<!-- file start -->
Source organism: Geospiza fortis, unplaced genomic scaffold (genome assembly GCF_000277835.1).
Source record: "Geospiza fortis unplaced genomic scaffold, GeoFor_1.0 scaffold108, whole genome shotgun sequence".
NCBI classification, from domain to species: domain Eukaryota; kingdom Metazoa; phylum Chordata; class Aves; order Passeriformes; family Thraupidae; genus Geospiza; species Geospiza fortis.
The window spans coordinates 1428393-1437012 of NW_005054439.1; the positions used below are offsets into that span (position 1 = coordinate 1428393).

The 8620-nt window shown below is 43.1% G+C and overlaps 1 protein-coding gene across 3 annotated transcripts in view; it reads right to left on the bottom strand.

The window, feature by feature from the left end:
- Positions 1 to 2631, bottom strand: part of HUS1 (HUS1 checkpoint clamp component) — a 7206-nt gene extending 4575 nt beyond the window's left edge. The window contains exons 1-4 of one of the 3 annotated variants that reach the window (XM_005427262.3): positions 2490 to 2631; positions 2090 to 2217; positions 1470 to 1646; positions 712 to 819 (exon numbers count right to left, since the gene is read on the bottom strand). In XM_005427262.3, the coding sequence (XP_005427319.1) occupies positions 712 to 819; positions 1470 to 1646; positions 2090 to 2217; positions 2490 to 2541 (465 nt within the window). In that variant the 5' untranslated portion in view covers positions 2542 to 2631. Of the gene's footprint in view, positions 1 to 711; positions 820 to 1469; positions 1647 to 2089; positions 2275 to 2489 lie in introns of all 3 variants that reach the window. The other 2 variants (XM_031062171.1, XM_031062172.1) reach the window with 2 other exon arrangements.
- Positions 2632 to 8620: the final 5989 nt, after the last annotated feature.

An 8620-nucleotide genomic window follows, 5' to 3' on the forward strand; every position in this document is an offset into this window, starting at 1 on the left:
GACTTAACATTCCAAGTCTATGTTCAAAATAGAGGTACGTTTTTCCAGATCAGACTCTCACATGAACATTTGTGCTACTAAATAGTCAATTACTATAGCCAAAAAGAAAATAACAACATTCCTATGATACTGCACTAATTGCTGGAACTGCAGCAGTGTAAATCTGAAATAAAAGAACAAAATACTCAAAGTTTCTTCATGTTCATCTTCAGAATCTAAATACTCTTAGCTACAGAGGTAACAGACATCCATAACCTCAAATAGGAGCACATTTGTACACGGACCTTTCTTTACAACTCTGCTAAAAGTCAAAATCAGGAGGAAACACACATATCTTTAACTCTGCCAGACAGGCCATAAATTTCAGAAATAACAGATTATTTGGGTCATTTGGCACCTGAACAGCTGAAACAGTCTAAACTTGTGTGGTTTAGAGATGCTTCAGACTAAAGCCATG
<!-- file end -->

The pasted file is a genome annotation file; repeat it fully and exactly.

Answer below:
Source organism: Geospiza fortis, unplaced genomic scaffold (genome assembly GCF_000277835.1).
Source record: "Geospiza fortis unplaced genomic scaffold, GeoFor_1.0 scaffold108, whole genome shotgun sequence".
NCBI classification, from domain to species: domain Eukaryota; kingdom Metazoa; phylum Chordata; class Aves; order Passeriformes; family Thraupidae; genus Geospiza; species Geospiza fortis.
The window spans coordinates 1428393-1437012 of NW_005054439.1; the positions used below are offsets into that span (position 1 = coordinate 1428393).

The 8620-nt window shown below is 43.1% G+C and overlaps 1 protein-coding gene across 3 annotated transcripts in view; it reads right to left on the bottom strand.

The window, feature by feature from the left end:
- Positions 1 to 2631, bottom strand: part of HUS1 (HUS1 checkpoint clamp component) — a 7206-nt gene extending 4575 nt beyond the window's left edge. The window contains exons 1-4 of one of the 3 annotated variants that reach the window (XM_005427262.3): positions 2490 to 2631; positions 2090 to 2217; positions 1470 to 1646; positions 712 to 819 (exon numbers count right to left, since the gene is read on the bottom strand). In XM_005427262.3, the coding sequence (XP_005427319.1) occupies positions 712 to 819; positions 1470 to 1646; positions 2090 to 2217; positions 2490 to 2541 (465 nt within the window). In that variant the 5' untranslated portion in view covers positions 2542 to 2631. Of the gene's footprint in view, positions 1 to 711; positions 820 to 1469; positions 1647 to 2089; positions 2275 to 2489 lie in introns of all 3 variants that reach the window. The other 2 variants (XM_031062171.1, XM_031062172.1) reach the window with 2 other exon arrangements.
- Positions 2632 to 8620: the final 5989 nt, after the last annotated feature.

An 8620-nucleotide genomic window follows, 5' to 3' on the forward strand; every position in this document is an offset into this window, starting at 1 on the left:
GACTTAACATTCCAAGTCTATGTTCAAAATAGAGGTACGTTTTTCCAGATCAGACTCTCACATGAACATTTGTGCTACTAAATAGTCAATTACTATAGCCAAAAAGAAAATAACAACATTCCTATGATACTGCACTAATTGCTGGAACTGCAGCAGTGTAAATCTGAAATAAAAGAACAAAATACTCAAAGTTTCTTCATGTTCATCTTCAGAATCTAAATACTCTTAGCTACAGAGGTAACAGACATCCATAACCTCAAATAGGAGCACATTTGTACACGGACCTTTCTTTACAACTCTGCTAAAAGTCAAAATCAGGAGGAAACACACATATCTTTAACTCTGCCAGACAGGCCATAAATTTCAGAAATAACAGATTATTTGGGTCATTTGGCACCTGAACAGCTGAAACAGTCTAAACTTGTGTGGTTTAGAGATGCTTCAGACTAAAGCCATG